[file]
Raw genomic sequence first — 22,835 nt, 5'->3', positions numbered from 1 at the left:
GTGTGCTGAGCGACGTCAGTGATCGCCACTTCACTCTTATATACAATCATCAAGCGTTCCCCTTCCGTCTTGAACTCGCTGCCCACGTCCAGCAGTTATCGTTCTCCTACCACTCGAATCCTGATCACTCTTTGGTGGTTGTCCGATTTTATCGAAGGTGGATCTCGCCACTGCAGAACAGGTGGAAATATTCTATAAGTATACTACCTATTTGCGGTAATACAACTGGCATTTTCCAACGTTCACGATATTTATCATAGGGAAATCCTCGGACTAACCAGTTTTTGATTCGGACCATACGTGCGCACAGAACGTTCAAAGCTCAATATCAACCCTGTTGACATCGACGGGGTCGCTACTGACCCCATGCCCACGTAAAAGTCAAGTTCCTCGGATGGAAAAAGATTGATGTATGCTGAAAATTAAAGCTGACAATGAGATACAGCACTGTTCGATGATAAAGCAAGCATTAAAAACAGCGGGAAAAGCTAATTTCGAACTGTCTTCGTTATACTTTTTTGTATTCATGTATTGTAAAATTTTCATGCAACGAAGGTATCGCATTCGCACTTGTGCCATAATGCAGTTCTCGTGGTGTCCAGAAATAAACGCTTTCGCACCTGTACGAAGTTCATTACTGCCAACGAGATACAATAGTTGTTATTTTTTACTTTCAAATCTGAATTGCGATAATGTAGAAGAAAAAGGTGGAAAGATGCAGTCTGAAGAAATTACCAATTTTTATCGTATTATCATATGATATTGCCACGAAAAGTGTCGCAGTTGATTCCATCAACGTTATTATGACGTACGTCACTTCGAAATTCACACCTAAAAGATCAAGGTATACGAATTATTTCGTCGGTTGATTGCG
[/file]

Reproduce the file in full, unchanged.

Raw genomic sequence first — 22,835 nt, 5'->3', positions numbered from 1 at the left:
GTGTGCTGAGCGACGTCAGTGATCGCCACTTCACTCTTATATACAATCATCAAGCGTTCCCCTTCCGTCTTGAACTCGCTGCCCACGTCCAGCAGTTATCGTTCTCCTACCACTCGAATCCTGATCACTCTTTGGTGGTTGTCCGATTTTATCGAAGGTGGATCTCGCCACTGCAGAACAGGTGGAAATATTCTATAAGTATACTACCTATTTGCGGTAATACAACTGGCATTTTCCAACGTTCACGATATTTATCATAGGGAAATCCTCGGACTAACCAGTTTTTGATTCGGACCATACGTGCGCACAGAACGTTCAAAGCTCAATATCAACCCTGTTGACATCGACGGGGTCGCTACTGACCCCATGCCCACGTAAAAGTCAAGTTCCTCGGATGGAAAAAGATTGATGTATGCTGAAAATTAAAGCTGACAATGAGATACAGCACTGTTCGATGATAAAGCAAGCATTAAAAACAGCGGGAAAAGCTAATTTCGAACTGTCTTCGTTATACTTTTTTGTATTCATGTATTGTAAAATTTTCATGCAACGAAGGTATCGCATTCGCACTTGTGCCATAATGCAGTTCTCGTGGTGTCCAGAAATAAACGCTTTCGCACCTGTACGAAGTTCATTACTGCCAACGAGATACAATAGTTGTTATTTTTTACTTTCAAATCTGAATTGCGATAATGTAGAAGAAAAAGGTGGAAAGATGCAGTCTGAAGAAATTACCAATTTTTATCGTATTATCATATGATATTGCCACGAAAAGTGTCGCAGTTGATTCCATCAACGTTATTATGACGTACGTCACTTCGAAATTCACACCTAAAAGATCAAGGTATACGAATTATTTCGTCGGTTGATTGCG